I’m not ashamed to admit that reading through ingredient labels on beauty products sometimes makes my head spin. The multisyllabic words and stickers boasting those buzzy, clean, and natural monikers alone are enough to cause a mental frenzy. Compound all of this with the fact that everyone from scientists to overly confident Twitter “experts” has a different opinion about which ingredients to avoid in skincare, and it’s enough to send anyone into a mental spiral. Does everything cause cancer? Is moisturizer poisonous? What is the truth?
“We are living in an era where consumers are raising awareness of any ingredient that might be suspect of causing harm,” says Ron Robinson, cosmetic chemist and founder of BeautyStat. “In fact, any ingredient studies that have shown even the slightest safety concern, if consumers get wind of it, they may warn others to avoid that ingredient. If this news builds, then some manufacturers may decide to not use that ingredient to avoid consumer backlash, even if those studies were flawed or not done in context.” Anne-Claire Walch, PhD, pharmacology expertand founder of forthcoming skincare brand Náu, agrees but notes that constant education and innovation are necessary to make sure the products we’re using are not only effective but are also safe. “With scientific and clinical research progressing every day, we get to discover new ingredients and new techniques faster and, in turn, realize the health implications of certain ingredients when used repeatedly,” she says. “Regulatory practices, therefore, need to constantly be revised and improved to keep up-to-date with the latest scientific findings.”
So which ingredients are safe, and which ones aren’t? While I’d love to give you a definitive answer to that question, the fact is that it doesn’t exist! However, there are certain ingredients that experts believe should be avoided due to countless studies suggesting they could cause substantial harm from irritation to endocrine disruption. Ahead, see the top 10 ingredients Robinson and Walch think you should avoid as well as some safer options to replace them with.
Where they’re commonly found: face creams, body lotions, mascaras, shampoos, conditioners, hairstyling products, antiperspirants, shaving products
What they do: Parabens, which can be identified in ingredient labels by sussing out prefixes such as methyl-, propyl-, butyl-, ethyl-, and isobutyl- with the suffix paraben, are preservatives. “They protect cosmetics from dirt and function as a preservative to help increase the shelf life of products,” Walch explains.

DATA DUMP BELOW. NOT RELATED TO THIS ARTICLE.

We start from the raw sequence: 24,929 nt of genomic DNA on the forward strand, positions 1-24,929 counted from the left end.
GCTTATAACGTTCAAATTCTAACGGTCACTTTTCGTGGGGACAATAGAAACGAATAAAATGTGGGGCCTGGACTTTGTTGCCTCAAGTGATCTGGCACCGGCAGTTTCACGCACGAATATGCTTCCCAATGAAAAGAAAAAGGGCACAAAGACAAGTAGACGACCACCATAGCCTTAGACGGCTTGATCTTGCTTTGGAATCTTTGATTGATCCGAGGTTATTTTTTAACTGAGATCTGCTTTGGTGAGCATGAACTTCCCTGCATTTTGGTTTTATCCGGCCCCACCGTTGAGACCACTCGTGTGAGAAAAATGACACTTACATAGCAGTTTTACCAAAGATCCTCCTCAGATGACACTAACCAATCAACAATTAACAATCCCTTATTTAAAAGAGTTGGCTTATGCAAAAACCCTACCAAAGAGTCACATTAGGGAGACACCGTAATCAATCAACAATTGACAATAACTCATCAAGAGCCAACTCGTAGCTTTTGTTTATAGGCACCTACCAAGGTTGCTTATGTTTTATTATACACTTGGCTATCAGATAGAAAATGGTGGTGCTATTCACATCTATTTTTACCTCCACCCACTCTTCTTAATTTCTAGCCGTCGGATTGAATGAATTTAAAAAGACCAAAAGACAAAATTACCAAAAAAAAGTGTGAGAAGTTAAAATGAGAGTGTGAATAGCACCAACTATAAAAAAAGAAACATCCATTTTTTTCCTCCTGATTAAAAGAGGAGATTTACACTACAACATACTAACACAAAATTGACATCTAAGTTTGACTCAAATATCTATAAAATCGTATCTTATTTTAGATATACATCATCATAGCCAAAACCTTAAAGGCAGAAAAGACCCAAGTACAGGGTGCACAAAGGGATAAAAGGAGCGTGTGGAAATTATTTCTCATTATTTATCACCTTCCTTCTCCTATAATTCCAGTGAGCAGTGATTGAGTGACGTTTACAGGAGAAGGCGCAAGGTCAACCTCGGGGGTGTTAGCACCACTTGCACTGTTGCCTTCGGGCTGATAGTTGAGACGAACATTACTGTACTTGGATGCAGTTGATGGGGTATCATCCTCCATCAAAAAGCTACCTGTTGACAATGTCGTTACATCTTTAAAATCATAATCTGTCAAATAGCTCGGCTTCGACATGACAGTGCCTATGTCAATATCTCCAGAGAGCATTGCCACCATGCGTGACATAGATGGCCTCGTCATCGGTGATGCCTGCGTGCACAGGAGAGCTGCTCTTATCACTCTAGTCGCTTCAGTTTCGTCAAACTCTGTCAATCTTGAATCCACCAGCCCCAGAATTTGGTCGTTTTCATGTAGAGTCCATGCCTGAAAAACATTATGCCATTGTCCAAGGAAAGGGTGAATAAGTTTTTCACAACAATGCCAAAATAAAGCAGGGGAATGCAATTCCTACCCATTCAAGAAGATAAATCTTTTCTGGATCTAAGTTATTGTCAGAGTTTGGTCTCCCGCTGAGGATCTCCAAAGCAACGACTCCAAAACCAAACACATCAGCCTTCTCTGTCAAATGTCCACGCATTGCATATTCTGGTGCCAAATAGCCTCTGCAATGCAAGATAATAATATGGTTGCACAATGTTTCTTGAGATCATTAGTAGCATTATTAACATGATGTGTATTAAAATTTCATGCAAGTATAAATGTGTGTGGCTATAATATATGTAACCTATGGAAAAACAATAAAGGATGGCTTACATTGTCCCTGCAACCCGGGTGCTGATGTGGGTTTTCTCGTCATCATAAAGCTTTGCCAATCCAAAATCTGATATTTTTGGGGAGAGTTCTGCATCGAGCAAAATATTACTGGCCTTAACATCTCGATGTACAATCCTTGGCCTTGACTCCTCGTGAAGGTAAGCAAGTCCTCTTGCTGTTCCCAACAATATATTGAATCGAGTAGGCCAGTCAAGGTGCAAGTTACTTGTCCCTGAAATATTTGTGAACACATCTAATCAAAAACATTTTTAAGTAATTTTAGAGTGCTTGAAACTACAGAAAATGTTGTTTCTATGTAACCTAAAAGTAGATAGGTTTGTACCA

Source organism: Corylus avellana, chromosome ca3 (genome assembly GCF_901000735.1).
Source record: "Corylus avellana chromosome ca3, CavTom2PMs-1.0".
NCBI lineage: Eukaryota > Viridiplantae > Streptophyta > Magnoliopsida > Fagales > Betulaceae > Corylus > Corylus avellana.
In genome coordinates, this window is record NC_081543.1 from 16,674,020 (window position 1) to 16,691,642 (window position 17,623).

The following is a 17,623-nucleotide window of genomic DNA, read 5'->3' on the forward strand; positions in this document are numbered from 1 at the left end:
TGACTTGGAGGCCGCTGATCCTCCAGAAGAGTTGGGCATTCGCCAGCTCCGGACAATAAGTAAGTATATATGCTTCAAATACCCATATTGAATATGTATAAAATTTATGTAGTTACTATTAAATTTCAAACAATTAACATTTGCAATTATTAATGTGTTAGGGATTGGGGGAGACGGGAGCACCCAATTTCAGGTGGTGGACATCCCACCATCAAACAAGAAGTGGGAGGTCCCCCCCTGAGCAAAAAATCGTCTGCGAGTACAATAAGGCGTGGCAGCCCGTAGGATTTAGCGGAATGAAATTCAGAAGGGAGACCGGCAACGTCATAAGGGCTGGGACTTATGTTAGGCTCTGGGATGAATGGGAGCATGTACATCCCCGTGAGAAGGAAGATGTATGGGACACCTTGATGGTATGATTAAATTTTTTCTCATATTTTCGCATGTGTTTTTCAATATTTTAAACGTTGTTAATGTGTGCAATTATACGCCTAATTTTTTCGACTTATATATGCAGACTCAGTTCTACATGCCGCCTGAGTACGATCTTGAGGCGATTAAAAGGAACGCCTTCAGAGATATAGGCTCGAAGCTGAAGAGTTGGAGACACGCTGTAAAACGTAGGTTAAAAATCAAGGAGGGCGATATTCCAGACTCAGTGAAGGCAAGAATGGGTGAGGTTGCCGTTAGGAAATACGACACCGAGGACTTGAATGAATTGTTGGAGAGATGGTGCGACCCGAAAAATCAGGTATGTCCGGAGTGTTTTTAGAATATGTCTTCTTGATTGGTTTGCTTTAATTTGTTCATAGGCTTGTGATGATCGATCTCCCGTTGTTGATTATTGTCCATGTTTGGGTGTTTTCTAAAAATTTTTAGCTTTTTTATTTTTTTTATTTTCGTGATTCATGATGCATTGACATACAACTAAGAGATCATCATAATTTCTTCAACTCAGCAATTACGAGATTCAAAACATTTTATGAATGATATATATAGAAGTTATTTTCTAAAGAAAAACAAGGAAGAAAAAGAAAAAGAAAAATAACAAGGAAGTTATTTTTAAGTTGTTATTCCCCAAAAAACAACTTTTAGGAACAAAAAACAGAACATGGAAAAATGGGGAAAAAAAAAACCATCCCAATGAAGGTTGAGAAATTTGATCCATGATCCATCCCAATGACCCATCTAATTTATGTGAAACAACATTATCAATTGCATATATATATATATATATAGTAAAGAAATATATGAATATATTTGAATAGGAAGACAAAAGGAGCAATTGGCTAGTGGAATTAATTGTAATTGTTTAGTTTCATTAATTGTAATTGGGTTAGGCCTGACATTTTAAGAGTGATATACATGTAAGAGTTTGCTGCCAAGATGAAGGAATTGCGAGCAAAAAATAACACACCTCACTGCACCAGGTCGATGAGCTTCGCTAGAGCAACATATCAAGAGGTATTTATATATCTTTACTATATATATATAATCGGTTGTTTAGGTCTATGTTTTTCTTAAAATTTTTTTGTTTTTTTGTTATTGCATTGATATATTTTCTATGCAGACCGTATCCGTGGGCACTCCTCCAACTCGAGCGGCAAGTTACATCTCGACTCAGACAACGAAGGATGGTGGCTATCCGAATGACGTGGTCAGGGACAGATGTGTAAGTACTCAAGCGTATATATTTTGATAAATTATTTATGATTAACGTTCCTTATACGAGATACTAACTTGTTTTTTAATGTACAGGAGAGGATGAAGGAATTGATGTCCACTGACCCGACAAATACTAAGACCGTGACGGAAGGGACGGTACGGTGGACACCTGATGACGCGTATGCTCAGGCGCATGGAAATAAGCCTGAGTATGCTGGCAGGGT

Why steer clear: You’ve likely been accosted with directives to avoid parabens before now, but do you know why?According to Walch, parabens can cause allergic skin reactions, redness, itching, and even damage to the hormonal system. “There’s usually only a small percentage present in a product, but according to some studies, with long-term use, it accumulates in the body, where it can affect the hormonal system,” she says. Worst case, as Robinson told me, they can potentially be carcinogenic or cancer causing.
Possible replacements: benzoic or sorbic acids
Where it’s commonly found: solid and liquid soaps, deodorants, foam baths, shampoos, shaving products
What it does: Like it’s other paraben relatives, triclosan is a preservative that acts as an antibacterial and antifungal agent.
Why steer clear: “Triclosan has become increasingly harmful over the last four decades,” Walch tells me. “It has been shown to cause allergies, attack the skin’s natural acid shield, and damage the liver. If a toothpaste contains triclosan, it can kill the beneficial bacteria that are part of healthy oral flora, and if swallowed and allowed to enter the digestive tract, it can cause unwanted destruction to the intestinal flora. It has also been linked to cancer, developmental disorders, and liver damage.”
Possible replacements: phenethyl alcohol, sodium levulinate, sodium anisate
* Walch notes that natural-origin preservatives can’t protect the product against microorganisms in the long-term, as parabens do, but that we can do a lot by protecting our cosmetics from touch, from air, and from any dirt. She says the best way to store our cosmetics is in airtight containers.
Where they’re commonly found: cleansers, shampoos, conditioners, soaps, shower gels
What they do: Sulphates are cleaning agents or detergents that produce foam.
Why steer clear: Robinson says that at their core, sulphates are harsh. “They can strip the skin of natural oil, causing irritation and allergic reaction,” he says. Walch agrees, adding that the harsh nature of these chemicals can actually weaken your skin’s ability to do its job. “They’re an aggressive substance, which dries out the skin, weakening its defence system. It may cleanse the skin, but in the process, it can allow any harmful substances to more easily enter the body through the skin.” She also says that, while she thinks the use of sulphates could certainly lead to issues, there’s still more to be determined around the actual risks. “Expert opinions are quite conflicting, so we recommend using with caution. To mitigate the risk, avoid or reduce the daily use of these substances as much as possible,” she advises.